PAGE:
Picture 1270

Herbs, AconitumOne spring when I was walking around my yard, enjoying my tulips I came upon some that had been dug up. Darn squirrels, I thought. It’s bad enough that they dig up all of my freshly planted bulbs in the fall, but do they have to dig up the ones that survived in the spring too? A little research showed me that the real culprit was a rabbit.

When I moved to New Jersey, I knew that there was a big deer problem, but no one ever talked about rabbits. In my first house, I only saw a rabbit once. It was just a poor scrawny thing. I didn’t see any rabbits at my second house until the tulip massacre. After that, it was clear that at least one rabbit had taken up residence in my yard. And what a rabbit it was, big and plump.

My yard was perfect rabbit habitat. Shrubs and densely planted flower beds formed a rabbit friendly perimeter surrounding an open area grassy area otherwise known as my lawn. Rabbits love to hide in brush and graze in meadows and grasslands.

Obviously I had to give up planting tulips. That was no great loss. They don’t last long in New Jersey. But what could I plant that the rabbit wouldn’t eat? Fortunately, a lot of the same plants and herbs that deer don’t like are also disliked by rabbits.

So when you plant rosemary, lavender, thyme, bee balm, and mint to discourage deer, you are also planting rabbit-resistant herbs. Chives and other alliums (such as onions), sage, yarrow, and catmint are just as distasteful to rabbits as they are to deer. Like deer, they don’t care for strongly scented herbs.

There appears to be a lot of disagreement about basil. Some authors claim that it keeps rabbits away and others say that rabbits dislike all aromatic herbs EXCEPT basil.

A very interesting herb that is often mentioned as rabbit resistant is aconitum or monkshood, also called wolfsbane. This is one of my favorite herbs.  Unlike most herbs, it is a shade lover.  The name monkshood derives from its gorgeous stalk of flowers that are shaped like a monk’s hood. It is called wolfsbane because it is extremely poisonous. Hunters stalking wolves used it on the tips of their arrows. If you choose to grow it, be sure to keep pets and children away from it. Always wear gloves when handling it. Every part of the plant is poisonous. I didn’t realize how poisonous it was for years and never wore any protection when planting, transplanting or deadheading it. I was also fortunate and suffered no ill effects. Despite its toxicity, there are several cultivars that have been developed by growers. My preference is for the original purple form but you might like to try some that have different flower colors.

Like deer, the only real protection from rabbits is a fence. Without a fence, you can still grow many popular culinary herbs that will discourage rabbits from snacking in your yard.

13 Comments on “Rabbit Resistant Herbs”

  1. One of the things the rabbits love best in my yard is Yarrow. I’ve had to grow it in pots for protection.

    1. Most very fragrant herbs are supposed to keep rabbits away. I have found that pet hair works the best to keep rabbits out of my garden. Just spread cat or dog hair around the garden and the rabbits will stay away thinking that there is a dog or cat there.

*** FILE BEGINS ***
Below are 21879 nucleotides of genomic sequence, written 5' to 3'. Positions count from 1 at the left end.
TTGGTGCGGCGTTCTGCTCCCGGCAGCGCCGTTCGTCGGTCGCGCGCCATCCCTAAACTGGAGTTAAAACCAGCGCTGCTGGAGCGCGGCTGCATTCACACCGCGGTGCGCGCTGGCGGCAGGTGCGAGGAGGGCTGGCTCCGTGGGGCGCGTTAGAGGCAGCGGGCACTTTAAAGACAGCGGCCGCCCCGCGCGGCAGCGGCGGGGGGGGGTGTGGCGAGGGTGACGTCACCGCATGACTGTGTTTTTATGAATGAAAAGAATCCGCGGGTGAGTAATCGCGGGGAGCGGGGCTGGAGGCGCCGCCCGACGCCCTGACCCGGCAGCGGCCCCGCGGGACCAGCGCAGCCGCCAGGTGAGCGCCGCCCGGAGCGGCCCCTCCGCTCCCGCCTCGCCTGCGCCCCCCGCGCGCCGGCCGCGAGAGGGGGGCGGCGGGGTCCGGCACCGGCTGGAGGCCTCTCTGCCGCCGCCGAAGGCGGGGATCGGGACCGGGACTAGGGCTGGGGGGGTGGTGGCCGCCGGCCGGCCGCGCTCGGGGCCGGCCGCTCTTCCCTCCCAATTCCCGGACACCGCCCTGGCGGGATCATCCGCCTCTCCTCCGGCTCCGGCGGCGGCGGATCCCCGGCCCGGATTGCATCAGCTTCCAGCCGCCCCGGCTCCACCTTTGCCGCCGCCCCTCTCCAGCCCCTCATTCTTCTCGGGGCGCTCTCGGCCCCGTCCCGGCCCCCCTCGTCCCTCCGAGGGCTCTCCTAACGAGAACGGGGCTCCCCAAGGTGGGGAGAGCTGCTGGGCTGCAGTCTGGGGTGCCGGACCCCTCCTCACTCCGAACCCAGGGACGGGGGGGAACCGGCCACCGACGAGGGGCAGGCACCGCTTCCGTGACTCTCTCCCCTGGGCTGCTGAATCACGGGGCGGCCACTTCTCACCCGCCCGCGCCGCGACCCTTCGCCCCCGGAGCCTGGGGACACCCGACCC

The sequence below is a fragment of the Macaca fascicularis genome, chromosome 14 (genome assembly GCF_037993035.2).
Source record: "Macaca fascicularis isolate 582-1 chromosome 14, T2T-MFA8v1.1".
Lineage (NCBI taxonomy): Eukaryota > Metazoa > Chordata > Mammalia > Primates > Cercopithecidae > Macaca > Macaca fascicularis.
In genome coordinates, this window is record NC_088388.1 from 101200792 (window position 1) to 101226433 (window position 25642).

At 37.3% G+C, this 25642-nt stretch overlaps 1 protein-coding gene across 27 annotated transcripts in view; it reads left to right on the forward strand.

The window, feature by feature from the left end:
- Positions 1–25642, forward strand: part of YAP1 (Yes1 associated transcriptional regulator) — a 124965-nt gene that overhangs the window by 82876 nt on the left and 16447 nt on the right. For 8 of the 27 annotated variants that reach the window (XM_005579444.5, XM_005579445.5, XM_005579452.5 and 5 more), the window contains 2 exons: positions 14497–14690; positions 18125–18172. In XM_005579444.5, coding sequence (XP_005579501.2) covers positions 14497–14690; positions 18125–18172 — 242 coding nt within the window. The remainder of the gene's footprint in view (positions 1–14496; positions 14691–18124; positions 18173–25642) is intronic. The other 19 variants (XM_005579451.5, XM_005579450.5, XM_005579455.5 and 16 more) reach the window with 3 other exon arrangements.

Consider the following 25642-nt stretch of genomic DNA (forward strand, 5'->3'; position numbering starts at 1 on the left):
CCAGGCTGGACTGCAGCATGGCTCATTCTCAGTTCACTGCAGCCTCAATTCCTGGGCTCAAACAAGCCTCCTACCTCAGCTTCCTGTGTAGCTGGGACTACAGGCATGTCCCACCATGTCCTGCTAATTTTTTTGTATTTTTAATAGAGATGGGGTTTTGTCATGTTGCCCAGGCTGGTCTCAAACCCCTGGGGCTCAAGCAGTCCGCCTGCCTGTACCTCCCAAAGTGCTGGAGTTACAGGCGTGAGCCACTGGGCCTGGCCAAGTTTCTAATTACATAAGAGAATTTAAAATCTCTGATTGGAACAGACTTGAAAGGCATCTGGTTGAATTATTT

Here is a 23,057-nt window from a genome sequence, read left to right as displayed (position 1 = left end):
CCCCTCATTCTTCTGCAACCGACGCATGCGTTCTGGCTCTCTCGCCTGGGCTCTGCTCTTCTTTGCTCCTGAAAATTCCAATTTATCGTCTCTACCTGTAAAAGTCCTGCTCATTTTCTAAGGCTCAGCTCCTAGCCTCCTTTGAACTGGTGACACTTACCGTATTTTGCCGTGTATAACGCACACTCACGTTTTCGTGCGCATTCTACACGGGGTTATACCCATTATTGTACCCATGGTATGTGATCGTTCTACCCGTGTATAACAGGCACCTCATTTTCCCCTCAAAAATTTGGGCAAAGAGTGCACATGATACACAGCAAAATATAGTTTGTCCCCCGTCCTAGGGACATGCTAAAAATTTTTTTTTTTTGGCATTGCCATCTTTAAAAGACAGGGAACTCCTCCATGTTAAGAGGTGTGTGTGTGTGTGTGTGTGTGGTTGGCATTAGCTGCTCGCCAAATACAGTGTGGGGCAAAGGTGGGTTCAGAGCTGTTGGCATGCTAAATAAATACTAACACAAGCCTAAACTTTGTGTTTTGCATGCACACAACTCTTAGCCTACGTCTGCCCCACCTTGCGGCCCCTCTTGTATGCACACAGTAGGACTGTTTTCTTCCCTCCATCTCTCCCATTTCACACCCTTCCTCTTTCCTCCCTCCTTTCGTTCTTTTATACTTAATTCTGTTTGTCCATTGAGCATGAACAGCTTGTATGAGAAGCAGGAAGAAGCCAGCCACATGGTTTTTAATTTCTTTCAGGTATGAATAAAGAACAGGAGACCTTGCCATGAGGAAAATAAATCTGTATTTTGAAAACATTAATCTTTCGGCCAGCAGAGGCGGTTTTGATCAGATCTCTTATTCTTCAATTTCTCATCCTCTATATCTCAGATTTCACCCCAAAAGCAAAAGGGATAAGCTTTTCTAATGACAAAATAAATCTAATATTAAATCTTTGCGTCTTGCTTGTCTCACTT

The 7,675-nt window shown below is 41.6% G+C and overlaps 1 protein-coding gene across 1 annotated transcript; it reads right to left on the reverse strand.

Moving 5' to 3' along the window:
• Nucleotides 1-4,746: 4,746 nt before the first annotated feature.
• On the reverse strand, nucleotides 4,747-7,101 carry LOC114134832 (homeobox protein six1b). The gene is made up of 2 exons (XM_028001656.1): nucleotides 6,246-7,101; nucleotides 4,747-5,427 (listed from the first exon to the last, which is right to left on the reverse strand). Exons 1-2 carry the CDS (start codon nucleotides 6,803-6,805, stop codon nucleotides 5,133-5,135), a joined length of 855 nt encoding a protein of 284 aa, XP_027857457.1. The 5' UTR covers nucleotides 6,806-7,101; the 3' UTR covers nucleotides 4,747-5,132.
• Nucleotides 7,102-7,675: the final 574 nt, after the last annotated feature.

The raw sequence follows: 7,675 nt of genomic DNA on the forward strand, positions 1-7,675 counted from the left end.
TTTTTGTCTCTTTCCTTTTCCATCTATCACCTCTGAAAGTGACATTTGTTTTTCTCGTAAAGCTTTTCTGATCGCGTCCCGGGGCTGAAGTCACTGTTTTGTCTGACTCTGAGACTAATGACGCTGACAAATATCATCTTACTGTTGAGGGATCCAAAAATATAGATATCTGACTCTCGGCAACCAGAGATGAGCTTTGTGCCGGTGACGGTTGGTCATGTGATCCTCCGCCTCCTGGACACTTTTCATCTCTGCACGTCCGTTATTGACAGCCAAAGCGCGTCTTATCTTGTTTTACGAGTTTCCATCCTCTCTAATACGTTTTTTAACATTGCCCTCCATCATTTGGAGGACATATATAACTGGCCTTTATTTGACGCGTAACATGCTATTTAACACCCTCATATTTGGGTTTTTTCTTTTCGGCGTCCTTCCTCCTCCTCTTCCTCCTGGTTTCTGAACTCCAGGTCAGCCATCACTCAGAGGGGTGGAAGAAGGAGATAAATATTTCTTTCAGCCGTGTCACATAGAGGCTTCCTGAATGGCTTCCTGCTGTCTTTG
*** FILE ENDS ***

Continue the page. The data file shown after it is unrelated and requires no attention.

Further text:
2. Do you know how the long the dog hair will repel them? If it rains, do I need to put out a fresh supply? I am wondering if my friends collect their pets shedding, will it rebel the bunnies by the time that I get it?

    1. Pat, I usually renew the pet hair monthly. It doesn’t have to be fresh off the pet. I have used cat hair that accumulated on the cat tree. That was at least a week old and worked just fine.

  3. I believe rabbits eat basil. Something has eaten all but the very highest leaves on my basil plant (along with my lettuce and fennel). A deer would have started at the top and eaten the stems as well, so my guess is its a rabbit.

  4. Bunnies ate my basil and dill right away – but this year – I think it was rabbits (as we have many) they ate two young tomato plants down to the ground! Do you think it was a deer? I have fenced off the tomato plants and put all my herbs on the deck….although I had to fence in my pots on my deck as the rabbits climbed two sets of stairs to eat the dill…

    1. I would use mint around the plants that the rabbits are eating. They don’t like the smell of mint. Just put pieces of mint that you have cut off around the plants that you want to protect. If deer are eating your vegetable garden, plant herbs with strong flavors and fragrances among your veggies. Deer do not like plants with strong tastes or smells. That’s how I keep deer from eating my flowers – planting herbs in amongst them.

  5. Herblady – that’s not true at all. Rabbits LOVE mint and will eat bucketloads of this at basil. Trust me – I have 2 hungry house bunnies.

    cilantro / Corriander
    flat leaf parsley

    all appear on rabbit welfare websites as being rabbit friendly, so I think you’re best bet is to. look on there … then do the opposite.

    1. The jury is still out on basil. Some gardeners swear that rabbits won’t touch it and others swear that rabbits will eat it.

Leave a Reply

Your email address will not be published. Required fields are marked *